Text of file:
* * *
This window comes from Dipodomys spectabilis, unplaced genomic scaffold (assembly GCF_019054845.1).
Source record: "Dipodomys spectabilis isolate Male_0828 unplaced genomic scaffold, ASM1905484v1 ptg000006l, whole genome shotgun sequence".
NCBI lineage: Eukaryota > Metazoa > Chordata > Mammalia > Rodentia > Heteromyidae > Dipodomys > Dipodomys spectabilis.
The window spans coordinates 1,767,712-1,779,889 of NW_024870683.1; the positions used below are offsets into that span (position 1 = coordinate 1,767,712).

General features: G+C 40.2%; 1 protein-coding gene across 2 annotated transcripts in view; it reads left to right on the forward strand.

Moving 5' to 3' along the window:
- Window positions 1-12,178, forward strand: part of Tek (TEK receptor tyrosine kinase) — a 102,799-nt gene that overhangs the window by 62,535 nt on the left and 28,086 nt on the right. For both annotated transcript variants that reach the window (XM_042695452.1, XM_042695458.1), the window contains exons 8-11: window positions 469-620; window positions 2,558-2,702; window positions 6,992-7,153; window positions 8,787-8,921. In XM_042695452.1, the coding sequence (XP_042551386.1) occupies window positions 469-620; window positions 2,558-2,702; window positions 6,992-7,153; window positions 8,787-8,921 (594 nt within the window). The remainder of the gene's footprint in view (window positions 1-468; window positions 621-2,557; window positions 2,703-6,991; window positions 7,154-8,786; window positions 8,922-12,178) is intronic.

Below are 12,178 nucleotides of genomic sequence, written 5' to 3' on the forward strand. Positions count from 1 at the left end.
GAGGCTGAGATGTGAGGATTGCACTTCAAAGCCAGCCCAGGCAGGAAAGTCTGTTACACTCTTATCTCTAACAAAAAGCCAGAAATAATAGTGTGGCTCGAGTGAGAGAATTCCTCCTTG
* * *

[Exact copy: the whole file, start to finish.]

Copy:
This window comes from Dipodomys spectabilis, unplaced genomic scaffold (assembly GCF_019054845.1).
Source record: "Dipodomys spectabilis isolate Male_0828 unplaced genomic scaffold, ASM1905484v1 ptg000006l, whole genome shotgun sequence".
NCBI lineage: Eukaryota > Metazoa > Chordata > Mammalia > Rodentia > Heteromyidae > Dipodomys > Dipodomys spectabilis.
The window spans coordinates 1,767,712-1,779,889 of NW_024870683.1; the positions used below are offsets into that span (position 1 = coordinate 1,767,712).

General features: G+C 40.2%; 1 protein-coding gene across 2 annotated transcripts in view; it reads left to right on the forward strand.

Moving 5' to 3' along the window:
- Window positions 1-12,178, forward strand: part of Tek (TEK receptor tyrosine kinase) — a 102,799-nt gene that overhangs the window by 62,535 nt on the left and 28,086 nt on the right. For both annotated transcript variants that reach the window (XM_042695452.1, XM_042695458.1), the window contains exons 8-11: window positions 469-620; window positions 2,558-2,702; window positions 6,992-7,153; window positions 8,787-8,921. In XM_042695452.1, the coding sequence (XP_042551386.1) occupies window positions 469-620; window positions 2,558-2,702; window positions 6,992-7,153; window positions 8,787-8,921 (594 nt within the window). The remainder of the gene's footprint in view (window positions 1-468; window positions 621-2,557; window positions 2,703-6,991; window positions 7,154-8,786; window positions 8,922-12,178) is intronic.

Below are 12,178 nucleotides of genomic sequence, written 5' to 3' on the forward strand. Positions count from 1 at the left end.
GAGGCTGAGATGTGAGGATTGCACTTCAAAGCCAGCCCAGGCAGGAAAGTCTGTTACACTCTTATCTCTAACAAAAAGCCAGAAATAATAGTGTGGCTCGAGTGAGAGAATTCCTCCTTG